The Greenhouse
by Pine

What are debt ratios—and how to calculate yours

Be sure to keep in mind that both of these ratios are only recommendations.

It takes a little bit of math.

When you’re searching for the perfect home for you, affordability is the name of the game. Especially as interest rates continue to rise, you may be asking yourself, “How do I figure out how much I can afford?” 

There are two significant factors that lenders look at when determining how much home you can afford: your gross debt service (GDS) ratio and your total debt service ratio (TDS). The good news is that you can use these calculations yourself and figure out your general affordability to get started. 

What is the gross debt service ratio? 

Your gross debt service ratio (GDS) is how much of your gross income goes towards housing costs. This calculation includes: 

  • Mortgage payments 
  • Property taxes
  • Utility costs, like heat and hydro 
  • If you live in a condo, this ratio will include 50% of your condo fees 

The general rule is to have your GDS ratio at most 39%. 

What is the total debt service ratio? 

Your total debt service ratio (TDS) is similar to your gross debt service ratio. But your TDS takes into account any other debt that you may have and adds that into the equation. This includes: 

  • Auto debt 
  • Child support 
  • Student debt 
  • Credit card payments
  • Alimony
  • Loans co-signed for family/friend

Lenders will typically set a limit of 44% for your TDS ratio, but being closer to 42% is much more ideal. It’s also important to note, if you’re purchasing a home with someone else, it’s possible to exceed both the TDS and GDS ratios since lenders look at combined income and debts when determining mortgage affordability.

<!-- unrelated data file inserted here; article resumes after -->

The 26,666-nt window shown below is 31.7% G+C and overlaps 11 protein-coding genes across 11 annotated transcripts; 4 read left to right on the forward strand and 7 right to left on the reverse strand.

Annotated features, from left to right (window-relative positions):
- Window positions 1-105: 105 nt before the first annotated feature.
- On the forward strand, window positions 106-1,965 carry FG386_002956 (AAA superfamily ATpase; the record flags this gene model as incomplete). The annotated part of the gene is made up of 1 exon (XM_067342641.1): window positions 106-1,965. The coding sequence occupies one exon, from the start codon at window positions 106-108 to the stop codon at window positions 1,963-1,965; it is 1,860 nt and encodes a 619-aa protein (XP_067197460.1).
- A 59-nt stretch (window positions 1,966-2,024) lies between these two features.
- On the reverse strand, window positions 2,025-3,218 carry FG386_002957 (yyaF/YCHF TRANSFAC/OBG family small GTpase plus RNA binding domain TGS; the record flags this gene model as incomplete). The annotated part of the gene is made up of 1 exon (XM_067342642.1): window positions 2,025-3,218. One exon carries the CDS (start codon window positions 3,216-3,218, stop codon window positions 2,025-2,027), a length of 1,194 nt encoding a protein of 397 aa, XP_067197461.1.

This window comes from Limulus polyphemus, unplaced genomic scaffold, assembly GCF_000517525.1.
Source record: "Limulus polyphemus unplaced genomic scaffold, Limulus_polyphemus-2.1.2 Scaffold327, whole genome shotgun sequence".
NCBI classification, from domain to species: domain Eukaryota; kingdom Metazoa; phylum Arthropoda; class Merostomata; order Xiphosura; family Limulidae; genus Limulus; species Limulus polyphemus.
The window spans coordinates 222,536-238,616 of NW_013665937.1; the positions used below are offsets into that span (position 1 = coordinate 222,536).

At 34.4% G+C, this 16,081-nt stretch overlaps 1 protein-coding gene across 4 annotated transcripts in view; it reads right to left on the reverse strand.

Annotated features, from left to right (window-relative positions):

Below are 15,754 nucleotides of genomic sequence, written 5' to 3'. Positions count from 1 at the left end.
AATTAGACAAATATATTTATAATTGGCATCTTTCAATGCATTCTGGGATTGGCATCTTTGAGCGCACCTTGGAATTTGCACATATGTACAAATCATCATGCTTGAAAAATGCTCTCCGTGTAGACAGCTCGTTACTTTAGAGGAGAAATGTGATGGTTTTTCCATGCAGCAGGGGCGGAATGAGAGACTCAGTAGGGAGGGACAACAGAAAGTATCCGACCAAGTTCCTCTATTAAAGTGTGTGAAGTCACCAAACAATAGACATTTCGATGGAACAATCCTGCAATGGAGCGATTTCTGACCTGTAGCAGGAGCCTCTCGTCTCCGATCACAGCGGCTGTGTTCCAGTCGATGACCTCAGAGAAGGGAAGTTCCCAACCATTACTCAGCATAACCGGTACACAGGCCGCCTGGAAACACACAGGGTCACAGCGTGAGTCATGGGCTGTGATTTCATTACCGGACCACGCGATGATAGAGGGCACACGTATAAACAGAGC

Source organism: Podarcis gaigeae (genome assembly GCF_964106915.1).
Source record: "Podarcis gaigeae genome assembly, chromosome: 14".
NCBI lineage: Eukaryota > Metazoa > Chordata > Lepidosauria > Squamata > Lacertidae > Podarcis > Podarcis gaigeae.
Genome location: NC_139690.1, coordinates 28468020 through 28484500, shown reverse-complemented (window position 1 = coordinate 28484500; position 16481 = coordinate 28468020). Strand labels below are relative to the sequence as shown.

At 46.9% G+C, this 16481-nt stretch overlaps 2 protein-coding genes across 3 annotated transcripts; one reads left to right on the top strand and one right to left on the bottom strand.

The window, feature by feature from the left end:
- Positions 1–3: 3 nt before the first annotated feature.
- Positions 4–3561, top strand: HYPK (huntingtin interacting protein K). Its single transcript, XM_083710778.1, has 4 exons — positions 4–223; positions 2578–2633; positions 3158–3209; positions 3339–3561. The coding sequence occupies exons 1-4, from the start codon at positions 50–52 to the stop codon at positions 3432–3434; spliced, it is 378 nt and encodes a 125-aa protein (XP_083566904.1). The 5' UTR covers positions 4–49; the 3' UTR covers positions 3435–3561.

How do you calculate your GDS ratio? 

To calculate your GDS, you can calculate the portion of your income you would be paying each month to own the property you’re interested in. First, you can estimate how much you will be spending annually on the factors above: mortgage payments, property taxes, utility costs, and condo fees (if applicable). Add these up and divide it by your gross annual income and multiply it by 100. If your answer equals less than 39%—which, again, is ideal—your lender will feel confident that you’ll be able to pay your monthly costs, and you’ll have a high likelihood of being approved for a mortgage. 

How do you calculate your total debt service ratio? 

You can calculate your TDS by taking the same GDS calculation but adding in any other monthly payments you may have, like student loans or the minimum payment on credit card debt. 

Now, add together your mortgage payments, property taxes, heating costs, 50% of your condo fees and any debts you may have. Divide the total by your gross annual income and multiply it by 100. If your answer equals less than 44%, lenders will see you can keep up with your monthly payments and should feel confident lending you money. 

How can you calculate both GDS and TDS ratios? 

Let’s say that you want to purchase a condo for $450,000 with 5% down and a rate of 2.82%, and you make an annual income of $100,000 before taxes. With this in mind–in a hypothetical situation–if you have minimal credit card debt and only one car loan, you can stay below the TDS and GDS ratios:

  • Gross monthly household income =  $8,333
  • Estimated monthly heating/cooling costs = $150
  • Monthly property taxes = $350
  • Monthly credit card payments = $100
  • Monthly car payment = $400
  • Monthly mortgage payment = $2,063.20

But, keep in mind, you have to still be able to qualify with Canada’s mortgage stress test of 5.25%.

What do you do if your GDS and TDS ratio exceeds both limits? 

Be sure to keep in mind that both of these ratios are only recommendations. But you have a few options if your GDS and TDS ratio exceeds both limits. You can: 

  • Pay down debt to reduce your TDS ratio
  • Save for a bigger down payment to reduce how much you need to borrow 
  • Reduce your budget and look for homes in a lower price range to lower your GDS and TDS ratios 
  • Shop around because different lenders use different criteria when it comes to creditworthiness and getting approved for a mortgage, so you may find a lender that better suits your needs. 

Whenever you’re ready to start your home buying journey, apply with Pine today and we can help answer any and all your questions. 

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